The secret life of fat

  • Is everything we know about weight loss WRONG?
  • What happens when you threaten your body fat…
  • Hidden factors that might ruin your diet

This is a boom time of year for the diet industry.

Loads of people are trying to lose body fat.

That’s all well and good – in theory.

And what most of us believe is that by simply lowering the amount of food we put in our body, we will lose weight.

But what if the following were true?…

  • Your body fat is an intelligent entity that can control your brain – and make it crave MORE food.
  • Your body stores more fat the more you diet.
  • Your fat cells can increase even if you’re not eating!

Then it suddenly gets more complicated. Because the diet that you’re working so hard on this winter might be making things worse – and all that weight you lose in January and February might be back by the summer.

Those three shocking statements all come from a book called The Secret Life of Fat. It’s author, Sylvia Tara, believes that “everything we think we know about weight loss is wrong.”

She points out that fat is a more formidable opponent than many of us realise.

When fat fights back

We tend to think of fat as simple, jelly-like stuff in our bodies. It gets bigger or smaller depending on what we eat…

But Sylvia Tara’s book reveals that your body fat has a MIND OF ITS OWN. And it doesn’t like it when you attack it.

As she puts it, fat is a “dynamic endocrine organ that has a life-or-death influence over us.”

Your body fat communicates with other parts of the body via hormones, releasing leptin to tell the brain it doesn’t need more food.

But when you go on a diet, it feels threatened and begins to fight to get you back to the weight you were BEFORE you started dieting.

It releases less of the leptin hormone, meaning that you find it harder and harder to feel full… thereby making it more likely that you put all that weight back on again.

And it gets worse…

On a diet your fat cells become MORE responsive to food, meaning you put on MORE weight for eating the same amount as someone who is not on a diet.

Body fat is a cruel beast!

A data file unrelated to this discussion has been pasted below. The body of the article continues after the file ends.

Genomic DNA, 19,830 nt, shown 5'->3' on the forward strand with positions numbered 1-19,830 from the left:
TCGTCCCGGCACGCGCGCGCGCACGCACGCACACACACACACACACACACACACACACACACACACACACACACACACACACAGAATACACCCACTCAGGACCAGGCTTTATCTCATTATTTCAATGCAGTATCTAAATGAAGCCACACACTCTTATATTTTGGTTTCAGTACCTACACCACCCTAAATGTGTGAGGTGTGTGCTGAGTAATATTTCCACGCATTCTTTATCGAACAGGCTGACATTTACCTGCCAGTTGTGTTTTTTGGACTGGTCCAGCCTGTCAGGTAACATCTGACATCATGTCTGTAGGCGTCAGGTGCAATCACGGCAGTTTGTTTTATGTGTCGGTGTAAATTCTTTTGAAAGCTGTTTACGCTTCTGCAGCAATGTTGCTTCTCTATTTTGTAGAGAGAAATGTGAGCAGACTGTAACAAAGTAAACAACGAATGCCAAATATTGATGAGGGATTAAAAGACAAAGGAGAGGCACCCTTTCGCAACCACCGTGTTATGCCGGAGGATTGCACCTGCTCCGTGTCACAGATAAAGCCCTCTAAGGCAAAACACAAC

In an interview, Tara told The Times: “A person who has lost weight has to fun five miles for every four miles a person who is naturally that weight does in order to burn as many calories.”

In other words, the battle to lose weight is a lot harder than many people give credit for.

And here’s the one that surprised me…

Fat can use stem cells to regenerate – meaning that your fat levels can increase even if you’re not eating.

That’s kind of terrifying when you think about it because that’s how cancerous tumours behave.

There are other causes of fat gain that Sylvia Tara reveals too…

Hidden factors that might be ruining your diet

She writes that weight gain is also down to:

  • your genetic makeup
  • your gender (women tend to store more fat)
  • some forms of cold virus which correlate with a much higher risk of being overweight (four times as much risk for people who harbour this virus)

All of which really makes a mockery of this idea that there is a single diet solution that works for everyone.

So what’s the solution?

Well, Sylvia Tara’s point is that we all need to avoid crash dieting or following the latest fad, and instead find our own solutions based on what works for us.

However, her findings (after five years studying thousands of research papers) suggest the following:

  • You should boost the amount of leafy greens and probiotics in your diet so that you have a more diverse range of bacteria. This helps your body fight fat. You can find out more about probiotics on the Good Life Letter website here
  • Try fasting for 16 hours regularly throughout the week. I have some information on fasting diets on the Good Life Letter website here
  • Do intensive exercise three times a week. This is fine but a lot of people cannot do this because of age, illness or issues with pain, in which case I recommend walking or swimming. Even if it doesn’t burn fat it’s healthy and gets your metabolism going.
  • Get no fewer than seven hours sleep each night. This also isn’t going to be possible for many people, but I have plenty of information on this on  the Good Life Letter website here

While I’m not in 100% agreement with all Sylvia Tara’s dieting solutions, her work on the complexities of fat is enlightening.

The pattern seems to be that science is continually finding new complexities to our bodies… new interrelationships between different organs, processes and hormones… and one size-fits-all-solutions are just not very likely or helpful.

On top of that, successful dieting is largely down to self-control and discipline. You have to work harder and exercise more to control your weight than many non-dieters do.

Essentially, life is not fair.

There is one encouraging idea, though…

Two years to victory!

According to several weight loss experts I’ve encountered, if you can control your weight for two years, you will be highly likely to stay at that new weight in the long run.

In other words, after about two years fat sort of gives up on returning to the heavier version of you and recalibrates.

Two years is a long time of course, which is why the sustainable way to lose weight is to find a healthy-but-tasty eating plan you can realistically stick at long-term.